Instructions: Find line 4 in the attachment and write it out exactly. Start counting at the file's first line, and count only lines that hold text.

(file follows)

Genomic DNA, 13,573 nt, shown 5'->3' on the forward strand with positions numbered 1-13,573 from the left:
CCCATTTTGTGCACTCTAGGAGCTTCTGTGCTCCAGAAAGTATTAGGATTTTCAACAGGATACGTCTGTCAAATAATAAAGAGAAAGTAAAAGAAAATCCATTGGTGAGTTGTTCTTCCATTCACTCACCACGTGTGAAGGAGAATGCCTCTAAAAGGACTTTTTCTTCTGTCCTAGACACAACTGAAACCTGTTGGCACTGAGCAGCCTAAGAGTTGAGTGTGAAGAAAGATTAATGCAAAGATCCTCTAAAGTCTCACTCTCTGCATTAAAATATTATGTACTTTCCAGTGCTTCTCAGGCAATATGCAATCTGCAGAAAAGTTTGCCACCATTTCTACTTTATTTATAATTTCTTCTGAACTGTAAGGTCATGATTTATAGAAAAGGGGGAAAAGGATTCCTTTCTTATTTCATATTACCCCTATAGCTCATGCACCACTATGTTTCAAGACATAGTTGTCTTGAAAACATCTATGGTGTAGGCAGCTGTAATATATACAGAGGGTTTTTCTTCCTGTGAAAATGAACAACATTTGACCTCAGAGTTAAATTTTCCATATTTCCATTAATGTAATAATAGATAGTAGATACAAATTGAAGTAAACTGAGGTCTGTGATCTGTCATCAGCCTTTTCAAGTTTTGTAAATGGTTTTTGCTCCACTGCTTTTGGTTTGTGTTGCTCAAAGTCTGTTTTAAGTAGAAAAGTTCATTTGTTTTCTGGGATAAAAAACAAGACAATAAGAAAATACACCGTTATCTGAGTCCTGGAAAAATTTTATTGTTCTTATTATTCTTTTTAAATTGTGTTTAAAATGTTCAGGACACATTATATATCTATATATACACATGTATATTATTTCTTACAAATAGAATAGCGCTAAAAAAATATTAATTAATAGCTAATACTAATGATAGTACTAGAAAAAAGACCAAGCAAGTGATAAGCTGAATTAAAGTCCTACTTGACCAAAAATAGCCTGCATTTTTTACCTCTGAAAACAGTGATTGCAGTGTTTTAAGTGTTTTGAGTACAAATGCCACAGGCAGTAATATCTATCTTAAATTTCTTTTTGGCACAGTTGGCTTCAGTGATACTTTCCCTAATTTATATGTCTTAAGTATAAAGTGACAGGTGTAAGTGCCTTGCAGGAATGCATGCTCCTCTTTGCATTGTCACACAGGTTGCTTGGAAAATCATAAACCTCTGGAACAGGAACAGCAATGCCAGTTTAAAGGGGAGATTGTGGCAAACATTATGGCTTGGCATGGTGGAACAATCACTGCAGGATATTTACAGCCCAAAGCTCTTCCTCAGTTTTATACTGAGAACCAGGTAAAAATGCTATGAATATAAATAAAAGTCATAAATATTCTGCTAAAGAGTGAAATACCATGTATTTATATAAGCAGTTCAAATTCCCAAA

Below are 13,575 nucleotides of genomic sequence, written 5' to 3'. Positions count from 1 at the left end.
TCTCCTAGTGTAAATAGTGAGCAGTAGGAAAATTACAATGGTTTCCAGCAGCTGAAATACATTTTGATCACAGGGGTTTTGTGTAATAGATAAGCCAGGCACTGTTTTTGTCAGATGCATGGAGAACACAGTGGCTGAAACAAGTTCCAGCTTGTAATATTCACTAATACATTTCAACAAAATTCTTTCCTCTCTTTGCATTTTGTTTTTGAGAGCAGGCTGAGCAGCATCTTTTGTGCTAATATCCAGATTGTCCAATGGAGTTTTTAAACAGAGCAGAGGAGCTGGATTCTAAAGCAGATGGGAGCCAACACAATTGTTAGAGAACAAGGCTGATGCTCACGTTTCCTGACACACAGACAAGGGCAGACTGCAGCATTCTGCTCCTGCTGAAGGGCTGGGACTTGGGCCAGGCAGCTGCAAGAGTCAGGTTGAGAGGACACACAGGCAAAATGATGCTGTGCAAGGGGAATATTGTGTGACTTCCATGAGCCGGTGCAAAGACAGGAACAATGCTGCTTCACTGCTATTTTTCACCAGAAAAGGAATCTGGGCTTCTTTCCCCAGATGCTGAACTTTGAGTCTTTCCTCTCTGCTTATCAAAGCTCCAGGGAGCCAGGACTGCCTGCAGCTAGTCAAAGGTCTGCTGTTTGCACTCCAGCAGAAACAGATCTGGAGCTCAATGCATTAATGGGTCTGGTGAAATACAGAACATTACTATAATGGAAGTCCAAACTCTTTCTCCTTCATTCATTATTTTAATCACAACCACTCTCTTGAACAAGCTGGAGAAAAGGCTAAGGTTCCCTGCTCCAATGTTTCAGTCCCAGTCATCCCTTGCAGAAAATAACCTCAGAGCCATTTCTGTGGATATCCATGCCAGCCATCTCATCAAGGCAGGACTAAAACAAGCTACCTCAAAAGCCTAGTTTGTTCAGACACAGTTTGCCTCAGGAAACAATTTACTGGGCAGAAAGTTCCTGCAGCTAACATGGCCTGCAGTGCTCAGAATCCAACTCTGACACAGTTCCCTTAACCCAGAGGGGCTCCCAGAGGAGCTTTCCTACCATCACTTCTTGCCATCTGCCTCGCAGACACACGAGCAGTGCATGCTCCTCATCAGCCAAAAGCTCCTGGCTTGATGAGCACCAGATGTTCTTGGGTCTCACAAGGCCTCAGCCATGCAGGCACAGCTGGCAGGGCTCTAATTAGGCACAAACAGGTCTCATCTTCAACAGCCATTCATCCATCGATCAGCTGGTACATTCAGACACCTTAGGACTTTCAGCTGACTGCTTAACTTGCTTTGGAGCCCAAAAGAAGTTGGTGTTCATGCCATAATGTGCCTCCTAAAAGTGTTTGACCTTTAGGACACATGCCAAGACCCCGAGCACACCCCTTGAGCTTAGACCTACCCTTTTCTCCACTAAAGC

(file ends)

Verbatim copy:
TCTCCTAGTGTAAATAGTGAGCAGTAGGAAAATTACAATGGTTTCCAGCAGCTGAAATACATTTTGATCACAGGGGTTTTGTGTAATAGATAAGCCAGGCACTGTTTTTGTCAGATGCATGGAGAACACAGTGGCTGAAACAAGTTCCAGCTTGTAATATTCACTAATACATTTCAACAAAATTCTTTCCTCTCTTTGCATTTTGTTTTTGAGAGCAGGCTGAGCAGCATCTTTTGTGCTAATATCCAGATTGTCCAATGGAGTTTTTAAACAGAGCAGAGGAGCTGGATTCTAAAGCAGATGGGAGCCAACACAATTGTTAGAGAACAAGGCTGATGCTCACGTTTCCTGACACACAGACAAGGGCAGACTGCAGCATTCTGCTCCTGCTGAAGGGCTGGGACTTGGGCCAGGCAGCTGCAAGAGTCAGGTTGAGAGGACACACAGGCAAAATGATGCTGTGCAAGGGGAATATTGTGTGACTTCCATGAGCCGGTGCAAAGACAGGAACAATGCTGCTTCACTGCTATTTTTCACCAGAAAAGGAATCTGGGCTTCTTTCCCCAGATGCTGAACTTTGAGTCTTTCCTCTCTGCTTATCAAAGCTCCAGGGAGCCAGGACTGCCTGCAGCTAGTCAAAGGTCTGCTGTTTGCACTCCAGCAGAAACAGATCTGGAGCTCAATGCATTAATGGGTCTGGTGAAATACAGAACATTACTATAATGGAAGTCCAAACTCTTTCTCCTTCATTCATTATTTTAATCACAACCACTCTCTTGAACAAGCTGGAGAAAAGGCTAAGGTTCCCTGCTCCAATGTTTCAGTCCCAGTCATCCCTTGCAGAAAATAACCTCAGAGCCATTTCTGTGGATATCCATGCCAGCCATCTCATCAAGGCAGGACTAAAACAAGCTACCTCAAAAGCCTAGTTTGTTCAGACACAGTTTGCCTCAGGAAACAATTTACTGGGCAGAAAGTTCCTGCAGCTAACATGGCCTGCAGTGCTCAGAATCCAACTCTGACACAGTTCCCTTAACCCAGAGGGGCTCCCAGAGGAGCTTTCCTACCATCACTTCTTGCCATCTGCCTCGCAGACACACGAGCAGTGCATGCTCCTCATCAGCCAAAAGCTCCTGGCTTGATGAGCACCAGATGTTCTTGGGTCTCACAAGGCCTCAGCCATGCAGGCACAGCTGGCAGGGCTCTAATTAGGCACAAACAGGTCTCATCTTCAACAGCCATTCATCCATCGATCAGCTGGTACATTCAGACACCTTAGGACTTTCAGCTGACTGCTTAACTTGCTTTGGAGCCCAAAAGAAGTTGGTGTTCATGCCATAATGTGCCTCCTAAAAGTGTTTGACCTTTAGGACACATGCCAAGACCCCGAGCACACCCCTTGAGCTTAGACCTACCCTTTTCTCCACTAAAGC